Autumn Statement – Pick and Mix Outcome for Property

29.11.16

Autumn Statement -  Pick and Mix Outcome for Property

Chancellor Philip Hammond has presented his first Autumn Statement against a backdrop of post-Brexit uncertainty. Property and construction featured heavily with some positive moves forward for the industry, but some changes Abode2 would have liked to have seen were overlooked.

It is disappointing that the Autumn Statement did not include a reduction in Stamp Duty Land Tax (SDLT). More than 70% of UK-based property and construction businesses view the tax system as unfavorable, with 65% believing SDLT is the biggest tax barrier to business growth. High levels of SDLT result in the government raising less money due to a drop in transactions, effectively ‘drying up’ the market and reducing housing starts.

Despite no significant changes to our planning legislation to stimulate housing supply, it is positive to see further government funding of £2.3 billion into a new Housing Infrastructure Fund providing infrastructure targeted at unlocking new private house building, and £1.7 billion to speed up house building on public sector land.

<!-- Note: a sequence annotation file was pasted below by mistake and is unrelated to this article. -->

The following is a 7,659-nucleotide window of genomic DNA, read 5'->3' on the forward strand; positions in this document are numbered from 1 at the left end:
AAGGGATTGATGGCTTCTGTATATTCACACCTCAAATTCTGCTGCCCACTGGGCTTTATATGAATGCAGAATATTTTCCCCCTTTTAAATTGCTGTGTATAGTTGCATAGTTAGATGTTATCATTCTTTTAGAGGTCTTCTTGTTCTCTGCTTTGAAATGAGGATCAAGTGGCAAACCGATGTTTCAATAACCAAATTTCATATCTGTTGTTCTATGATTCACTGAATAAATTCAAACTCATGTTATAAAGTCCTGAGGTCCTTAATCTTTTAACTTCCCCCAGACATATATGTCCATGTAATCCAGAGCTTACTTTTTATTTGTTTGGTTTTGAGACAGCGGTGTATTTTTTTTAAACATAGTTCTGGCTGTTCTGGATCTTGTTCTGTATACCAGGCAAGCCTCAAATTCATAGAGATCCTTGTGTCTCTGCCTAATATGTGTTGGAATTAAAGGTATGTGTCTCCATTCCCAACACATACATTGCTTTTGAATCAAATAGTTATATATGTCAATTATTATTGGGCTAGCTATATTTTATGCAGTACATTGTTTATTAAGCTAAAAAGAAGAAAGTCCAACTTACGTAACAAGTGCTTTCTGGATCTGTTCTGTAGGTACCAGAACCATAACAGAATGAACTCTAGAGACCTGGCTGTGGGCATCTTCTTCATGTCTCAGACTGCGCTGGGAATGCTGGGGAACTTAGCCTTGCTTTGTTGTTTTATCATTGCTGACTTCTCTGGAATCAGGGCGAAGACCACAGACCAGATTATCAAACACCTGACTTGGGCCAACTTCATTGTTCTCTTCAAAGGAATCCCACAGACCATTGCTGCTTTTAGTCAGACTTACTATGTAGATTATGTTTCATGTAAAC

It is also proposed to bring non-resident companies with UK income into the UK corporation tax net. This could affect non-resident corporate landlords. Whilst corporation tax rates are due to drop below the 20% income tax rate, application of corporation tax rules could restrict interest deductions to 30% of earnings and limit loss offsets under changes due be introduced over the next few years. Full details as yet have to emerge, but this could have a significant impact on property companies.

The £2.3 billion housing infrastructure fund to help provide 100,000 new homes in high-demand areas creates a good soundbite, however with 300,000 houses required each year in the UK, and just over half that number being delivered, the scale of the housing crisis, predominantly lack of housing supply, becomes all too apparent. The fund will not start until 2021 and represents four months of the annual requirement. The biggest incentive that could help provide new homes in high demand areas, especially the south east of England, would be for government to require, indeed insist upon, local authorities to provide timeous local plans, where they have to meet their housing demand in full, having undertaken full green belt reviews. Not a snappy soundbite, but less obfuscation by local authorities in bringing forward local plans and addressing the actual issue, head on would be welcomed.

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